Global and Regional Sea Level Rise Scenarios for the United States

This technical report updates scenarios of Global Mean Sea Level (GMSL) rise, and then integrates regional factors with these global scenarios for the entire U.S. coastline. It was produced by the Sea Level Rise and Coastal flood Hazard Scenarios and Tools Interagency Task Force, convened by the U.S. Global Change Research Program (USGCRP) and the National Ocean Council. 

These scenarios and tools are intended to serve as a starting point for on-the-ground coastal preparedness planning and risk management processes, including compliance with the new Federal Flood Risk Management Standard. While the first few sections are primarily scientific and technical describing the research and the results of the analysis, Section 6 is geared more toward the needs of users for applying these results in planning processes.

The new sea level scenario products are presented from a risk-based perspective, with a goal to identify appropriate scenarios to support evaluation and management of future risks associated with sea level rise. To ensure consistency with recent updates to the peer-reviewed scientific literature, the Task Force recommends a revised ‘extreme’ upper-bound scenario for GMSL rise of 2.5 m by the year 2100, which is 0.5 m higher than the upper bound scenario from Parris et al. (2012) employed by the Third National Climate Assessment (NCA3).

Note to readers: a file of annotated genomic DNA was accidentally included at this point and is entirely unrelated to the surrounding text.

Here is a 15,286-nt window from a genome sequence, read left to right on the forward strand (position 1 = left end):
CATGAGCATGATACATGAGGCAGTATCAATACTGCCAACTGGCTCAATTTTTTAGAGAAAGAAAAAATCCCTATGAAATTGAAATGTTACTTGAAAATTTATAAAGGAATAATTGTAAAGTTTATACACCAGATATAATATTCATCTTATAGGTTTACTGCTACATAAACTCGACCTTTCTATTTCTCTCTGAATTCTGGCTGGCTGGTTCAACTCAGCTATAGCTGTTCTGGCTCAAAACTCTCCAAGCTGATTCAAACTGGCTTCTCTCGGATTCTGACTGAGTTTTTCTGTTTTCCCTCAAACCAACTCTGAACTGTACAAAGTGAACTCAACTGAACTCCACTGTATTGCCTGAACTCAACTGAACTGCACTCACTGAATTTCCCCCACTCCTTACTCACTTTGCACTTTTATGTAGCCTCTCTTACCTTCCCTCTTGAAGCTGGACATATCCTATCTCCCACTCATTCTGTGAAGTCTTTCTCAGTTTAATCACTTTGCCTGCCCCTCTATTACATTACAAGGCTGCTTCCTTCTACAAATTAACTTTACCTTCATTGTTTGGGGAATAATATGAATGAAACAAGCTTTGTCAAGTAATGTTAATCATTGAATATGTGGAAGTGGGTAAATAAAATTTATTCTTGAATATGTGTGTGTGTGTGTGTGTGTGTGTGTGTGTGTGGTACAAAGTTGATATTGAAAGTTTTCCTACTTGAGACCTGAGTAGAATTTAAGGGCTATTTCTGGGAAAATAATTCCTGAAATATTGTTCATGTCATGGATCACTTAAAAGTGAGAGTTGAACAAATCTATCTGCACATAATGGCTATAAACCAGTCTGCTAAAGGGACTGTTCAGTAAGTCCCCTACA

Key findings include:

  • Along regions of the Northeast Atlantic (Virginia coast and northward) and the western Gulf of Mexico coasts, RSL rise is projected to be greater than the global average for almost all future GMSL rise scenarios (e.g., 0.3-0.5 m or more RSL rise by the year 2100 than GMSL rise under the Intermediate scenario).
  • Along much of the Pacific Northwest and Alaska coasts, RSL is projected to be less than the global average under the Low-to-Intermediate scenarios (e.g., 0.1-1 m or less RSL rise by the year 2100 than GMSL rise under the Intermediate scenario).
  • Along almost all U.S. coasts outside Alaska, RSL is projected to be higher than the global average under the Intermediate-High, High and Extreme scenarios (e.g., 0.3-1 m or more RSL rise by the year 2100 than GMSL rise under the High scenario).

 

Publication Date: January 2017

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